But bucking the trend is hard and can be terrifying when we’re surrounded by souls that simply don’t get the urgent need for change.
Consumption of more fresh fruit and veg is on the upturn according to a recent survey done by Alpro*, who claim to be ‘proud pioneers of plant-based eating’ creating plant-based yogurts, drinks and desserts for over 30 years.
According to their results, the power of plant-based eating is a fast-growing trend. In fact, four out of 10 of us are eating more vegetables, fruits and plant-based foods than we were a year ago. And six out of 10 of us are eating more of these types of foods than we were five years ago.
The People and Environment Achievement Awards are now in their second year and making quite an impact on the green-scene.
I attended the inaugral event last year, which was hosted at The National Geographic Store in London and the buzz was intense to say the least.
Here am I and my dear friend, Community Award category winner Azul-Valerie Thome, as she proudly hoists up her chic green glass trophy.
She’s standing to the right of Maddy and Tim Harland, creators and of the most excellent read, Permaculture Magazine and this year, Maddy is a finalist in the Entrepreneur
I am also in great company with another couple of committed eco-chums. In the coveted Community Interest Company awards, the inspirational Trudy Thompson is featured, she is creator of the Bricks and Bread Sustainable Living Centre in Hampshire and the Schools Award finds the incredible Karen Ford, founder of Footprint Friends Foundation and creator of the Wipe Out Waste Awards, which I’ve been lucky enough to be a judge for.
I am up for Campaigner of the Year with my little Downshifting Week and opportunist promotion of sustinable living in my writing and broadcasting and I sit proudly alongside another good friend, the incredible Polly Higgins, pegged as the ‘Lawyer for the Planet’, also well respected author of Eradicating Ecocide who tirelessly raises awareness of the importance of living simply.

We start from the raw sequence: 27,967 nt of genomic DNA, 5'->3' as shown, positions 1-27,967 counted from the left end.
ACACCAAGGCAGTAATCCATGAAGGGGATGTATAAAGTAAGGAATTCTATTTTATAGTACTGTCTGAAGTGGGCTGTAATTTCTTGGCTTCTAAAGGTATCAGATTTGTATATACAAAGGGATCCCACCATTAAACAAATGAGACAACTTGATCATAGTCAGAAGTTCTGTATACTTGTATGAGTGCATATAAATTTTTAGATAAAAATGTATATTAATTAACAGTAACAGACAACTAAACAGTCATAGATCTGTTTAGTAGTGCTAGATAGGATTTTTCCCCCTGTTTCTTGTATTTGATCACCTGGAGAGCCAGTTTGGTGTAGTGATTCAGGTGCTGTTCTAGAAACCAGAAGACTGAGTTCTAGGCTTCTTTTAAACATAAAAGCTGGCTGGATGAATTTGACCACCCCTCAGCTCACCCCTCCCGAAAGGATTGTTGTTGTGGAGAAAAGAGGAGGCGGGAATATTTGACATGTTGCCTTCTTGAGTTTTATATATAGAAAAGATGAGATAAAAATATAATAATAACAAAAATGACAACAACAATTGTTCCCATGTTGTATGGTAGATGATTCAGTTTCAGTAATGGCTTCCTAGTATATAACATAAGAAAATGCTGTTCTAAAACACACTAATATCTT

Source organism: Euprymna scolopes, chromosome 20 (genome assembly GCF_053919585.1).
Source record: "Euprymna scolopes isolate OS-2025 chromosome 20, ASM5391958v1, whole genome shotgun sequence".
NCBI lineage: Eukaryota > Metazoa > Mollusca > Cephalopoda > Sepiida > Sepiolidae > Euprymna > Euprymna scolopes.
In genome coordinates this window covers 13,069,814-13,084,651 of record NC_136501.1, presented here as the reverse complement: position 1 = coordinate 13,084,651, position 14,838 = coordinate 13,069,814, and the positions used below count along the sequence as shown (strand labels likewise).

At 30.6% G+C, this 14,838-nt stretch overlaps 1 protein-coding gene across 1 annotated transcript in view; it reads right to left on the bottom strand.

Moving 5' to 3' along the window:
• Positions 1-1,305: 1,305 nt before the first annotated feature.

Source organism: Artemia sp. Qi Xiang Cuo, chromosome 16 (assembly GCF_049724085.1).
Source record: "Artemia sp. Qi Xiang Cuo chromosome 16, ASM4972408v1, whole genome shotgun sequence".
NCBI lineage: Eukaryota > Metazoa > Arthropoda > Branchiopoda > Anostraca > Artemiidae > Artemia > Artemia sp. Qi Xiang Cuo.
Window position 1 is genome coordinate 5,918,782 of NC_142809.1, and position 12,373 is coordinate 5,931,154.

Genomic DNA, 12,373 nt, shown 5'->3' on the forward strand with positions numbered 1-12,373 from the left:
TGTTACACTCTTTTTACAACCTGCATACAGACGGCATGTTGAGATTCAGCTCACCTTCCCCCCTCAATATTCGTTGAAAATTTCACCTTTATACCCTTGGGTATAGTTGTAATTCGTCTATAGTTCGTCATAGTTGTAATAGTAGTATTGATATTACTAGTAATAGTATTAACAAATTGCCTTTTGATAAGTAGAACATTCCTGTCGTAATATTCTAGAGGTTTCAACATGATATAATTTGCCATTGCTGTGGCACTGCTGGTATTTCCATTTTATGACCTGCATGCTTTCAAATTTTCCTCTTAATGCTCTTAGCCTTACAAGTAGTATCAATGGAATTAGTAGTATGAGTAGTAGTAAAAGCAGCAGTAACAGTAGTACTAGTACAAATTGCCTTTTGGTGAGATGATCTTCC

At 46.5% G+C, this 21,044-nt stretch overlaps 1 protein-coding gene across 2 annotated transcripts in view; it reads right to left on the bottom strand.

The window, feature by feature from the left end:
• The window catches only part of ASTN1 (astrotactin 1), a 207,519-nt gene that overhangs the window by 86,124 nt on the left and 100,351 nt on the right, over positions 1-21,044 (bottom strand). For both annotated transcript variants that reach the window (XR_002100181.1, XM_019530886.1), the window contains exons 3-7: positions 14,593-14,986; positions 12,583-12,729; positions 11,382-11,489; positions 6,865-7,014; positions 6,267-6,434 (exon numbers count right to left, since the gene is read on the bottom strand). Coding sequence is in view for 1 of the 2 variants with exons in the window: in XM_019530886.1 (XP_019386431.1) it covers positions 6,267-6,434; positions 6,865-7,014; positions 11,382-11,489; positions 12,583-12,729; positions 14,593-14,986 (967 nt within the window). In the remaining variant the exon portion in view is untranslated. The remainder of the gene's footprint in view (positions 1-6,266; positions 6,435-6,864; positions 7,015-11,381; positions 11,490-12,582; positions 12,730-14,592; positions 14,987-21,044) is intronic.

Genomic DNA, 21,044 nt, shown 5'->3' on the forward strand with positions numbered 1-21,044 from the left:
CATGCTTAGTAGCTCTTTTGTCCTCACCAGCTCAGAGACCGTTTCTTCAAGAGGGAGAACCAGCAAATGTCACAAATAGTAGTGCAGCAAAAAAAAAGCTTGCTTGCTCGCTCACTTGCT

Ten Top Downshifting Tips from Tracey
Ditch the pre-packed options and cook from fresh.
There’s no doubt about it, you ‘can’ buy very cheap ready-meals these days, but the nutritional value, the overall quality and the taste cannot be compared to doing it from fresh! If you’re short of time, double up the ingredients and freeze half for another meal and be sure to use up leftovers in creative new dishes for the next day; soup offers a great way of getting started with this.
Buy your staples in larger packs.
Pasta, rice and porridge oats are perfect examples and you’ll also cut down your shopping trips too. If it’s just too much to store in your cupboard, split your bulk buys with a friend or neighbour.
After much procrastination, I finally set off today with a handful of index cards, a diary, a video camera and a little pot of glitter – there ‘has’ to be glitter.
I hadn’t put off my departure, more like my departure time just kept shifting, as the phone kept ringing and the emails just kept pinging into the box…but isn’t that the way it is most days…
We have to learn how to flick the ‘Off’ button – from the computer and occasionally, from life.
I’d spent far too long trying to nail down every moment of the forthcoming 10 days and it seemed the more I moved forward, the more I kept being dragged back.
The media appointments have been tricky to fit in around my visits to brilliant downshifters and I’ve had to bend with the wind to accommodate them, but they’ve put more than a few spanners in my well oiled works.